Richard Hannay, a mining engineer on holiday from the African colonies, finds London socialite life terribly dull. Yet it's more than he bargained for when secret agent, Scudder, bursts ... See full summary »
A man in London tries to help a counter-espionage Agent. But when the Agent is killed, and the man stands accused, he must go on the run to save himself and stop a spy ring which is trying to steal top secret information.
It's time for the annual London to Brighton antique car rally, and Alan McKim and Ambrose Claverhouse are not going to let their friendship stop them from trying to humiliate each other. ... See full summary »
Work has been going with a bang for freelance assassin Hawkins but a job in England is a different matter. His apparently easy target, a pompous government minister, is off for some ... See full summary »
Simon Sparrow (Sir Dirk Bogarde) is a newly arrived medical student at St. Swithin's hospital in London, England. Falling in with three longer-serving hopefuls, he is soon immersed in the ... See full summary »
Richard Hannay witnesses a hit-and-run involving a woman pushing a pram. Looking in the pram he sees a gun instead of a baby. He tracks the woman down and she reveals that she is a secret agent trying to stop foreign spies leaving the country with important military secrets. Later that night she is murdered in Hannay's flat. Hannay takes it on himself to thwart the enemy agents. This involves travelling to Scotland and keeping one step ahead of the police who are looking for him in connection with the murder of the woman.Written by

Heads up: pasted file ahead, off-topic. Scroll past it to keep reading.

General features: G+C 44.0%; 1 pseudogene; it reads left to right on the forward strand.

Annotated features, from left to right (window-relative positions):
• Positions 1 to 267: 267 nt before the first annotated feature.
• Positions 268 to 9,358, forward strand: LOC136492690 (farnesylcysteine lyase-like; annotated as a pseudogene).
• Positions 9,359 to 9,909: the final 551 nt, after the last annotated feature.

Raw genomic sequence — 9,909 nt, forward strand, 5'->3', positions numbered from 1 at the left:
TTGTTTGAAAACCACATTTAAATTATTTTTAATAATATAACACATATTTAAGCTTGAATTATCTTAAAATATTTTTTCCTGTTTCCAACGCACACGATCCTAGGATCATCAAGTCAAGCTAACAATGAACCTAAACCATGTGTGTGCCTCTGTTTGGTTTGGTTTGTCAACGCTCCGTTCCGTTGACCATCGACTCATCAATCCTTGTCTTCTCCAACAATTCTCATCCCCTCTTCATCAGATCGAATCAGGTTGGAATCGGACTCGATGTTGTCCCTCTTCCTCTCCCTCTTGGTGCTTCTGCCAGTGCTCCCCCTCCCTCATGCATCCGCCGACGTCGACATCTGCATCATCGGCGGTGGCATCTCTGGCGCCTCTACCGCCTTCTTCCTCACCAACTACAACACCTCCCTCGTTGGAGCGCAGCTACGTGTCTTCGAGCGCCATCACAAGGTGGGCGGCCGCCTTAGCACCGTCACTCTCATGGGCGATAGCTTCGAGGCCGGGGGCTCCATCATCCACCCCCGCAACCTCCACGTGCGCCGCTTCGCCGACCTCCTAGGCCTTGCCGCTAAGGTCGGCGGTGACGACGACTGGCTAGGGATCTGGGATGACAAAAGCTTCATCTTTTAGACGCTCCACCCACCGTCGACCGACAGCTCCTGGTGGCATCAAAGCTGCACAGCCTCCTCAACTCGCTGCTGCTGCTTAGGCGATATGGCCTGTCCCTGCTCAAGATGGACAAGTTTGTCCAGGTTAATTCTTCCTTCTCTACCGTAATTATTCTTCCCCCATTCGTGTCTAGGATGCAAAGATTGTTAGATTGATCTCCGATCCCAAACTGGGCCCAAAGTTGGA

At the Palace Theatre a man with glasses is sitting directly behind Hannay as he waits for "Nanny" Robinson to arrive. When Mr Memory comes on stage a lady in blue who asks what the name of Napoleon's horse is has suddenly appeared in his place and the man is sitting further along the row. See more »
I'm not going to lie on that bed!
As long as you're chained to me you can't very well avoid it. Come on.
I wish you wouldn't keep saying 'ow' like that. In a respectable house it might be misinterpreted.
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Having recently re-read John Buchan's (short) novel "The 39 Steps" and already owning the 1935 and 1959 videos, a reappraisal seemed appropriate. While the '59 version is a delightful movie, it is a long way removed from the novel. On screen, Kenneth More is more Kenneth More than Richard Hannay. There are one or two "I don't think so" scenes such as Perce's (Sid James) attitude to a wanted killer. But we'll let that pass. You have to look at the production in its own right, because as a movie version of the book, it just doesn't make it. The Hitchcock version was much better in that respect. However, the Kenneth More film is utterly enjoyable as a bit of light drama. Certainly the underlying plot is worthy and overall, I'd give it 7 out of 10.
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